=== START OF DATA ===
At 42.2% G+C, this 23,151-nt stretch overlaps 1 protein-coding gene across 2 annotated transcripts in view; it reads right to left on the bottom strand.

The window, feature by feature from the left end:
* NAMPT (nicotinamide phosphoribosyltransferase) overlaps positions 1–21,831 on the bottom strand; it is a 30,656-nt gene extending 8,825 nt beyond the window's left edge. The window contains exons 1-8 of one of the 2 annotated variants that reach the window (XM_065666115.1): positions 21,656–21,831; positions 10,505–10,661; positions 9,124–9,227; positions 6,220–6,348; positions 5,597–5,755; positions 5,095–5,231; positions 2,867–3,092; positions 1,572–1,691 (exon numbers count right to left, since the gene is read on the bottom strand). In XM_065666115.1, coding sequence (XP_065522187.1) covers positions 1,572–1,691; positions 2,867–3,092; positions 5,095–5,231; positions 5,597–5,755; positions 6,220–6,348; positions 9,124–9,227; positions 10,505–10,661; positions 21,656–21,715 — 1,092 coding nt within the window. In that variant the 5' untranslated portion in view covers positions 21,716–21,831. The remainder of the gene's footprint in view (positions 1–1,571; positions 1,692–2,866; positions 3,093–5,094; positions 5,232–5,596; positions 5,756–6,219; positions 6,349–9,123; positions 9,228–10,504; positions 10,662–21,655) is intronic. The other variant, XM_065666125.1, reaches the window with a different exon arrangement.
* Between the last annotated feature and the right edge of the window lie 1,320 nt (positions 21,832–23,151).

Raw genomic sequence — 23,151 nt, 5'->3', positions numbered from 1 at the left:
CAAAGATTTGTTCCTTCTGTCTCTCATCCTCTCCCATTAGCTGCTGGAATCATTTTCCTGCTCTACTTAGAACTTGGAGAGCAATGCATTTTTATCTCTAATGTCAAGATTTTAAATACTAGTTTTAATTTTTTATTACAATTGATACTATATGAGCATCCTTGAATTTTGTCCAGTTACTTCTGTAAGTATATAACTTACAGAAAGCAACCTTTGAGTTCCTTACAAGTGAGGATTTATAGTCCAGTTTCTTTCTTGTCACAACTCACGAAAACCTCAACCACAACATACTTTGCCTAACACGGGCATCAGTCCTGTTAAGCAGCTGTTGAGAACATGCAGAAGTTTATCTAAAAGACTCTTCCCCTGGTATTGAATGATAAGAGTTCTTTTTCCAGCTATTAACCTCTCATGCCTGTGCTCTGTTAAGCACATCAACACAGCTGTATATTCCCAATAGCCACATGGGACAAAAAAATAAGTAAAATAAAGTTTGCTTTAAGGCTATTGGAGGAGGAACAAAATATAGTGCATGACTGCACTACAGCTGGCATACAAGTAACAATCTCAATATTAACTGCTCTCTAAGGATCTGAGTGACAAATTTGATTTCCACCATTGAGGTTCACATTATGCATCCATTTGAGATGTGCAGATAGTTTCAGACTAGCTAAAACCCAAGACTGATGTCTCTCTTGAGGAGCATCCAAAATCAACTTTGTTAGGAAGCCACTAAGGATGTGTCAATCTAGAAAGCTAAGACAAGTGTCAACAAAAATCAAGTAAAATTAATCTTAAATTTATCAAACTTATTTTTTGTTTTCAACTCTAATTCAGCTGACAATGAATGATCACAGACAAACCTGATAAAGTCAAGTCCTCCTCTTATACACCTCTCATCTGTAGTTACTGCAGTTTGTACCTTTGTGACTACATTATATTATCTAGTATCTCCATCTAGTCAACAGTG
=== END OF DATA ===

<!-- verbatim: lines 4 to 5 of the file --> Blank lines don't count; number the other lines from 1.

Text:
* Between the last annotated feature and the right edge of the window lie 1,320 nt (positions 21,832–23,151).

Raw genomic sequence — 23,151 nt, 5'->3', positions numbered from 1 at the left: